Tue | Dec 18, 2018

PM: Jamaica's excessive borrowing must stop

Published:Friday | November 16, 2018 | 12:00 AMJason Cross/Gleaner Writer
Prime Minister Andrew Holness (left); Daryl Vaz (centre), minister without portfolio in the Ministry of Economic Growth and Job Creation; and Shullette Cox, vice-president, research, advocacy, and project implementation of JAMPRO, addressing the National Competitiveness Council Meeting at the Office of the Prime Minister in St Andrew yesterday.

Jamaica needs to desist from its practice of excessive borrowing if the country is to grow economically, stressed Prime Minister Andrew Holness.

He made this declaration yesterday during a National Competitiveness Council Meeting, held at the Office of the Prime Minister, where the statistics of Jamaica's economic progress and failure were presented.

The statistics were part of the latest publication of the 2019 Global Competitiveness Report (GCR) and the Doing Business Report (DBR).

 

FINDINGS FROM THE REPORTS

 

• The GCR was published mid-October and indicated Jamaica's fall from the 78 position to 79, out of 140 countries.

• The DBR, published at the end of October, showed Jamaica slipping five places to 75, out of 190 countries. Though a significant slip, there was a slight improvement in the overall score, indicating that the economy of other countries has grown much faster than Jamaica's.

• Jamaica's best performance indicator was speedily dealing with construction permits, improving from 98 to 76.

• Jamaica improved by eight spots in the category of accessing credit, moving to 12.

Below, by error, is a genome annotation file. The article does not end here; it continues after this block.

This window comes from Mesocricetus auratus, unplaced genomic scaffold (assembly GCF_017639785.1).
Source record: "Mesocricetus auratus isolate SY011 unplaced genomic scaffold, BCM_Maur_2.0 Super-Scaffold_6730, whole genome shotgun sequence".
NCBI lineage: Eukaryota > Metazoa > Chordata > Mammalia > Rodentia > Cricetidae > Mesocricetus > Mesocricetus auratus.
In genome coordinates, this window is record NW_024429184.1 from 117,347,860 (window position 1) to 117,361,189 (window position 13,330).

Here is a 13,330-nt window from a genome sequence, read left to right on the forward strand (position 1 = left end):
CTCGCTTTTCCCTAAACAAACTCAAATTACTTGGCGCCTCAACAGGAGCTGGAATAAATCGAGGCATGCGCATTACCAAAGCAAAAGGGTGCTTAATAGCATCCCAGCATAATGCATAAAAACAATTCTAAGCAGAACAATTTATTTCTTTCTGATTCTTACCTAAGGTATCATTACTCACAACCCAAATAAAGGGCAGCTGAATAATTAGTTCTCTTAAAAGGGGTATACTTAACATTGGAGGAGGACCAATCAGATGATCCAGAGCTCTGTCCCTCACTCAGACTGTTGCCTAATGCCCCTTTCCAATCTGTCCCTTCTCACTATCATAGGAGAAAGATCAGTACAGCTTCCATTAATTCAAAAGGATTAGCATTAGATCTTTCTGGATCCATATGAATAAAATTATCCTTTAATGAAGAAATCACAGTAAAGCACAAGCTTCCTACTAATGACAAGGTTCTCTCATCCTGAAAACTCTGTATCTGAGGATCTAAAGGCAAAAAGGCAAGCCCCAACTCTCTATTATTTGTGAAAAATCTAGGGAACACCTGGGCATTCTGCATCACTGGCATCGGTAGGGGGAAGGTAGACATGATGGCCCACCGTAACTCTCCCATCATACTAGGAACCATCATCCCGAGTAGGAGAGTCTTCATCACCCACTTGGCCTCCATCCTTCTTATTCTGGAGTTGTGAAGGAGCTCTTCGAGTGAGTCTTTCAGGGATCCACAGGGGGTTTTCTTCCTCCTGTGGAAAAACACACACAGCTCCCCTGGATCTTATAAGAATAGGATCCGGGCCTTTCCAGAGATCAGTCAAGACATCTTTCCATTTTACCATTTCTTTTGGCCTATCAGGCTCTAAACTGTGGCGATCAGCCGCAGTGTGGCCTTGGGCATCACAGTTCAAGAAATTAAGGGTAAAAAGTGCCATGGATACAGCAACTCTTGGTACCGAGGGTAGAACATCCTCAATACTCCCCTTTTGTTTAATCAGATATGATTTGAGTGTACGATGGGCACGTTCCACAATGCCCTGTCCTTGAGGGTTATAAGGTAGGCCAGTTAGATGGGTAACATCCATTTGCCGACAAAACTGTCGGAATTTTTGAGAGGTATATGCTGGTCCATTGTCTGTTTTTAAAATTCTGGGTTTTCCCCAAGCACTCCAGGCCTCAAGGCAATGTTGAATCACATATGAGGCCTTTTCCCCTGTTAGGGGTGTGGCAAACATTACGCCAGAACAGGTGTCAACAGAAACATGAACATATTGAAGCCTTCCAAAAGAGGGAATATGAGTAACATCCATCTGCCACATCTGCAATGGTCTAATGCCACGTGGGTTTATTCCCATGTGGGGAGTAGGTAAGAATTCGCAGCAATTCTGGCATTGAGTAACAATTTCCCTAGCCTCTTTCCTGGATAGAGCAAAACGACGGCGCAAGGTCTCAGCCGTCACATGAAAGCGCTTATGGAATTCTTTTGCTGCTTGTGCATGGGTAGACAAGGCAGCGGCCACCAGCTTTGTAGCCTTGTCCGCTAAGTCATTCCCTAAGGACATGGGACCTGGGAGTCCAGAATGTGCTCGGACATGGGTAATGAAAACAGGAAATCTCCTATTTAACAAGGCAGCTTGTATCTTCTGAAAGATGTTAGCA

• Poor performance indicators were registering property, which ranked Jamaica at 131. For trading across borders, Jamaica ranked 134, while 89 was the rank for protecting minority investors.

• The island fell down from 91 to 115 in the category of access to electricity.

 

FALSE SENSE OF COMFORT

 

Based on the findings, Holness said that ministries and agencies would now be held more accountable for implementing reforms to improve rankings.

The prime minister pointed to key reforms that must be fast-tracked if Jamaica is to move from rank 75 into the top 10 of the DBR.

"Plans are already laid. After the 2009 global financial meltdown, Jamaica was forced to confront certain practices inimical to our own development. We thought we could just borrow as much as we want and pay for it later. However, we came close to defaulting and had to pay our debts," the prime minister said.

"We have to recognise, also, that we cannot continue to depend on overseas development assistance. Our economic dependence means that many of these practices we have felt comfortable doing, in fact, have been spread falsely among the population and have given the population a false sense of comfort."

Holness pointed out, further, that the current functions of the public sector do not facilitate the private sector.

"There is no secret fund from which Government pays out salary increases. It comes from the taxes and the tax rate. The current form is not feasible. The public sector is there to serve the private sector. Ultimately, public sector is going to come to the realisation that the improvement in salaries and conditions of work depend on how well private sector performs and increases in tax payment and tax pace," said the prime minister.

"We are now moving to improve the rules around our monetary policy. We are changing our regulations and increasing the independence of the Bank of Jamaica, ensuring that we have a flexible exchange rate. All of those things are not easy reforms as you could have seen with the foreign exchange movements that happened a few weeks ago. Government stood its ground. We have to create the environment for business to flourish."

jason.cross@gleanerjm.com